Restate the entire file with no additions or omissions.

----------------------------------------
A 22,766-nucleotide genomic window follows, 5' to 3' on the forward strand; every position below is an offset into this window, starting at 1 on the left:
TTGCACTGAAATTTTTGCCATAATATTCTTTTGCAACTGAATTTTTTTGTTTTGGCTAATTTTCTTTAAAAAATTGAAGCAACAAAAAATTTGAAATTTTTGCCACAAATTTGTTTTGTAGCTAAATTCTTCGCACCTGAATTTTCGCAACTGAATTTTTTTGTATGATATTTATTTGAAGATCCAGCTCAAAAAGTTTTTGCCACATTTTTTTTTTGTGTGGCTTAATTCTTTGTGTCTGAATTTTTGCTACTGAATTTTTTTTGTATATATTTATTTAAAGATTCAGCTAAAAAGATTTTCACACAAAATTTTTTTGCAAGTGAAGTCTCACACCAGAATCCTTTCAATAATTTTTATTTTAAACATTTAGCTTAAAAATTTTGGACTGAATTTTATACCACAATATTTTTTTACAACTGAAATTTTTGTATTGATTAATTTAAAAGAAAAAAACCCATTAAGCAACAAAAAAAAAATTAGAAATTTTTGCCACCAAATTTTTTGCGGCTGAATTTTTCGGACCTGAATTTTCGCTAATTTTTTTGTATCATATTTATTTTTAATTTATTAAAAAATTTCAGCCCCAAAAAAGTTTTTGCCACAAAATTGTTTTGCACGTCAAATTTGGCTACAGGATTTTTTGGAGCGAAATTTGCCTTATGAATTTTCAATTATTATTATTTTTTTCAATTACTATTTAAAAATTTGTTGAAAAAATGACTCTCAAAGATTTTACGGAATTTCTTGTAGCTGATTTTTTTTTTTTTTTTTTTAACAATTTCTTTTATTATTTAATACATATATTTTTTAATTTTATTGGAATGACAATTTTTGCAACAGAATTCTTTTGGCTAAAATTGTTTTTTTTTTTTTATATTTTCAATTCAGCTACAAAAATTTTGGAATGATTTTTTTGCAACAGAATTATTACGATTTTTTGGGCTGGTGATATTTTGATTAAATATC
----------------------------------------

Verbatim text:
A 22,766-nucleotide genomic window follows, 5' to 3' on the forward strand; every position below is an offset into this window, starting at 1 on the left:
TTGCACTGAAATTTTTGCCATAATATTCTTTTGCAACTGAATTTTTTTGTTTTGGCTAATTTTCTTTAAAAAATTGAAGCAACAAAAAATTTGAAATTTTTGCCACAAATTTGTTTTGTAGCTAAATTCTTCGCACCTGAATTTTCGCAACTGAATTTTTTTGTATGATATTTATTTGAAGATCCAGCTCAAAAAGTTTTTGCCACATTTTTTTTTTGTGTGGCTTAATTCTTTGTGTCTGAATTTTTGCTACTGAATTTTTTTTGTATATATTTATTTAAAGATTCAGCTAAAAAGATTTTCACACAAAATTTTTTTGCAAGTGAAGTCTCACACCAGAATCCTTTCAATAATTTTTATTTTAAACATTTAGCTTAAAAATTTTGGACTGAATTTTATACCACAATATTTTTTTACAACTGAAATTTTTGTATTGATTAATTTAAAAGAAAAAAACCCATTAAGCAACAAAAAAAAAATTAGAAATTTTTGCCACCAAATTTTTTGCGGCTGAATTTTTCGGACCTGAATTTTCGCTAATTTTTTTGTATCATATTTATTTTTAATTTATTAAAAAATTTCAGCCCCAAAAAAGTTTTTGCCACAAAATTGTTTTGCACGTCAAATTTGGCTACAGGATTTTTTGGAGCGAAATTTGCCTTATGAATTTTCAATTATTATTATTTTTTTCAATTACTATTTAAAAATTTGTTGAAAAAATGACTCTCAAAGATTTTACGGAATTTCTTGTAGCTGATTTTTTTTTTTTTTTTTTTAACAATTTCTTTTATTATTTAATACATATATTTTTTAATTTTATTGGAATGACAATTTTTGCAACAGAATTCTTTTGGCTAAAATTGTTTTTTTTTTTTTATATTTTCAATTCAGCTACAAAAATTTTGGAATGATTTTTTTGCAACAGAATTATTACGATTTTTTGGGCTGGTGATATTTTGATTAAATATC